The Last Gasp

The Last Gasp A large dense frightening novel from the UK author of This Sentient Earth In the ocean s oxygen producing plankton are dying from pollution Maverick oceanographer Theo Detrick predicts a disast

  • Title: The Last Gasp
  • Author: Trevor Hoyle
  • ISBN: 9780821715086
  • Page: 299
  • Format: Hardcover
  • A large, dense, frightening novel from the UK author of This Sentient Earth In 1990 the ocean s oxygen producing plankton are dying from pollution Maverick oceanographer Theo Detrick predicts a disastrous drop in the air s oxygen content within 20 years Nobody believes him Polluter industrialist J.E Gelstrom is furiously empire building The US USSR military have abanA large, dense, frightening novel from the UK author of This Sentient Earth In 1990 the ocean s oxygen producing plankton are dying from pollution Maverick oceanographer Theo Detrick predicts a disastrous drop in the air s oxygen content within 20 years Nobody believes him Polluter industrialist J.E Gelstrom is furiously empire building The US USSR military have abandoned nuclear weapons for a better deterrent environmental warfare Marine biologist Gavin Chase teams up with Detrick s daughter Cheryl to gather facts alert the public The climate warms, the protective ozone layer thins, equatorial regions become uninhabitable The military, led by maniacal Major Madden, unleashes environmental weapons while retreating to secret, sealed labs to breed mutants able to survive anaerobic conditions Eventually the dying Gelstrom has a change of heart gives funds to Chase friends who work desperately to reverse the ecological transformation.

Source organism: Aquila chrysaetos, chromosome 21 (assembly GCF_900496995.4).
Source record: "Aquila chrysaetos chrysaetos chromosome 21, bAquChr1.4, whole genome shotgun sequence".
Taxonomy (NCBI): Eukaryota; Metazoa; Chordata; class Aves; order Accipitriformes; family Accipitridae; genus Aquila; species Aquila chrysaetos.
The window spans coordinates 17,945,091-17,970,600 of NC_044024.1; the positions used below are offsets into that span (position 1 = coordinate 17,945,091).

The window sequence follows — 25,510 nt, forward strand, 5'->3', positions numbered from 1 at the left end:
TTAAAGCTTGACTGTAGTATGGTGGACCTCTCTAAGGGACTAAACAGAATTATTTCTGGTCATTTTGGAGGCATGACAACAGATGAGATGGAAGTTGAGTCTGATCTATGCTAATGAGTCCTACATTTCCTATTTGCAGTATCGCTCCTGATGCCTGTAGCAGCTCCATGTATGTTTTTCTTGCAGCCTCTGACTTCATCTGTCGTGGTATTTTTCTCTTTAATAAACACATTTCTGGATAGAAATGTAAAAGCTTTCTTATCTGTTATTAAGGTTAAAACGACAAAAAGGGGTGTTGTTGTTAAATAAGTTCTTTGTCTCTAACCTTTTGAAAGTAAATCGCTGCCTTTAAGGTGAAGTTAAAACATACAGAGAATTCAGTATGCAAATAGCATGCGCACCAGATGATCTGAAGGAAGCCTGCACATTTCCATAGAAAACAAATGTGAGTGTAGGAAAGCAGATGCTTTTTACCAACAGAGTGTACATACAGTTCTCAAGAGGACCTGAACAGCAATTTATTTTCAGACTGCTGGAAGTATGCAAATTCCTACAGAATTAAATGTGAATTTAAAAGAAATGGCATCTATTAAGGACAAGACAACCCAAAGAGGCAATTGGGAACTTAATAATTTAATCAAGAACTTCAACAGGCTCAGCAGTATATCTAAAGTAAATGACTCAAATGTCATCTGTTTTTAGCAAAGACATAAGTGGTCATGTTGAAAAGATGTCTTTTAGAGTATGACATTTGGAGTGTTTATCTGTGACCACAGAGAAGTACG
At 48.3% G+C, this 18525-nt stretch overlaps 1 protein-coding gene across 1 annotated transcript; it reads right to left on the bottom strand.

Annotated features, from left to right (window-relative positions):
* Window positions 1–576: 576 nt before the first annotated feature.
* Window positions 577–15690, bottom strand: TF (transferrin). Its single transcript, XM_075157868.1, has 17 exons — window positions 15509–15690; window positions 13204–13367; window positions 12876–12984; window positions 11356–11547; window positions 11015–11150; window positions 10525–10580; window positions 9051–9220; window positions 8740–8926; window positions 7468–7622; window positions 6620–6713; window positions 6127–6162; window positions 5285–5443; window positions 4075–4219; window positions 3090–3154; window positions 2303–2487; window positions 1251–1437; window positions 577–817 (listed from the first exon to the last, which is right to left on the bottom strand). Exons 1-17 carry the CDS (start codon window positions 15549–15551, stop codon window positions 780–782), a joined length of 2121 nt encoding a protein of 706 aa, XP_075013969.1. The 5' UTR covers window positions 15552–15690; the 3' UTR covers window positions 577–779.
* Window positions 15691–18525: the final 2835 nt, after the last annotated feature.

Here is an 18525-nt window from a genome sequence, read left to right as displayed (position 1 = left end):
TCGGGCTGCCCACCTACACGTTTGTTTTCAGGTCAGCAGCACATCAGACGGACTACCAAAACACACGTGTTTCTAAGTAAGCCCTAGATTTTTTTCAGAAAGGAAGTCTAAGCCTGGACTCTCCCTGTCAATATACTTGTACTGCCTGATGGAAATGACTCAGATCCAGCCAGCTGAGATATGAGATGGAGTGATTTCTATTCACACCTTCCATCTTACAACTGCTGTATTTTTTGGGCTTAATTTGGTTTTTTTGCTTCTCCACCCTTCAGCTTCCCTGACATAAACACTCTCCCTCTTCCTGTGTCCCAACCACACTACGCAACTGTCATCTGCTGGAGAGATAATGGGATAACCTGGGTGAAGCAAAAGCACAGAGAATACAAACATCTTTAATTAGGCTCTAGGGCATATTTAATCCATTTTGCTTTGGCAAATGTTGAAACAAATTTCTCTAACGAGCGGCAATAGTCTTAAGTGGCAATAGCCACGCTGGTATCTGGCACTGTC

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      Published :2018-08-01T05:04:14+00:00

    One thought on “The Last Gasp”

    1. The Last Gasp was originally published back in 1983, set in the future (which actually starts in 2016 here) it follows a series of scientific types who realise that the Earth is moving towards being unable to sustain life rather too fast and political types that have their own agendas – and ends up being a wildly sprawling yet intriguing and fascinating novel that hits quite close to home.It was not without its faults for me, the concept was sound and definitely thought provoking, the characte [...]